examinations and the fee for the state licensing examinations.” Mahoney said the American Medical Association has a rule that a person cannot be licensed if they have been out of school for at least five years. “Without getting into a residency program you can’t become a doctor in this country,” he said, estimating this would affect about 250 people. Preference would be given to general practitioners, OB/GYN medical personnel and mental health professionals. “These are refugee issues and they need doctors that speak in their own language,” Mahoney said.
One change in the area of unemployment insurance would allow workers locked out of their job by management to be eligible for up to three years of unemployment benefits. This would not apply to professional athletes locked out by a professional sports team, nor — as successfully amended by Rep. Steve Drazkowski (R-Mazeppa) — would it apply to people who earned at least $150,000 in the previous year.
There are no new fees in the bill, but it does raise some current ones for accountants, barbers and cosmetologists. There is also some restructuring of fees in the elevator and plumbing areas. The fees are generally enough so that the boards will not have to return every biennium for an increase, Mahoney said.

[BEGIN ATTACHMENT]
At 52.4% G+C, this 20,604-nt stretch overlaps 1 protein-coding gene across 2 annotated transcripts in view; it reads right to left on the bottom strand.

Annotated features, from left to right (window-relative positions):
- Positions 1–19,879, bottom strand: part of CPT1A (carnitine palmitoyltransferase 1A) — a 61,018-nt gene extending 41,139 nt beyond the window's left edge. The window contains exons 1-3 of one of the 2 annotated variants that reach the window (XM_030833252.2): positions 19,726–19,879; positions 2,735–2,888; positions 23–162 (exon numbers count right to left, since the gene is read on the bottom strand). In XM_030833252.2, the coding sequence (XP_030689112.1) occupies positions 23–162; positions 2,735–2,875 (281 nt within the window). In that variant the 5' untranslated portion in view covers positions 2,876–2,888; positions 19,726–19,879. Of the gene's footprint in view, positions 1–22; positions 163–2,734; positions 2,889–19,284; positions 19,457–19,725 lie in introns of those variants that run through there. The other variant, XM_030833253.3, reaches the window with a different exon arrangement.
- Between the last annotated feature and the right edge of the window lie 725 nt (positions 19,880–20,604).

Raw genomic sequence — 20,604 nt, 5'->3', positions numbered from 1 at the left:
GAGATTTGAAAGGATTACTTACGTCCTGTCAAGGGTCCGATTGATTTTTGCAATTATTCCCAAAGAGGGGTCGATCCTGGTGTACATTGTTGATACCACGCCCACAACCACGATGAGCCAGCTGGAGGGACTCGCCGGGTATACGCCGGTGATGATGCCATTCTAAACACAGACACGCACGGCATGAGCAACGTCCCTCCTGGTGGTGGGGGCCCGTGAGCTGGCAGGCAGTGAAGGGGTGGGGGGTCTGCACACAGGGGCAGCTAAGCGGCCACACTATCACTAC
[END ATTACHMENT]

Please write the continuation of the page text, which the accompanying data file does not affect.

In the areas of employment, economic development and workforce development, the bill would, in part:
- require DEED to conduct a yearly cost of living study, adjusted for family size, by county;
- establish an 11-member trade policy advisory group to advise and assist the Legislature and governor in assessing trade agreement impacts on the state’s economy;
- direct DEED to establish three new trade offices in key foreign markets; and
- establish a trade and cultural exchange relationship between Minnesota and east African nations.
“We have one trade office in China. In this bill we have the money, $4.5 million, to open three more trade offices so our farmers, our manufacturers, our businesses can sell their services and commodities and parts overseas,” Mahoney said, adding DEED has a list of 15 countries its representatives are reviewing.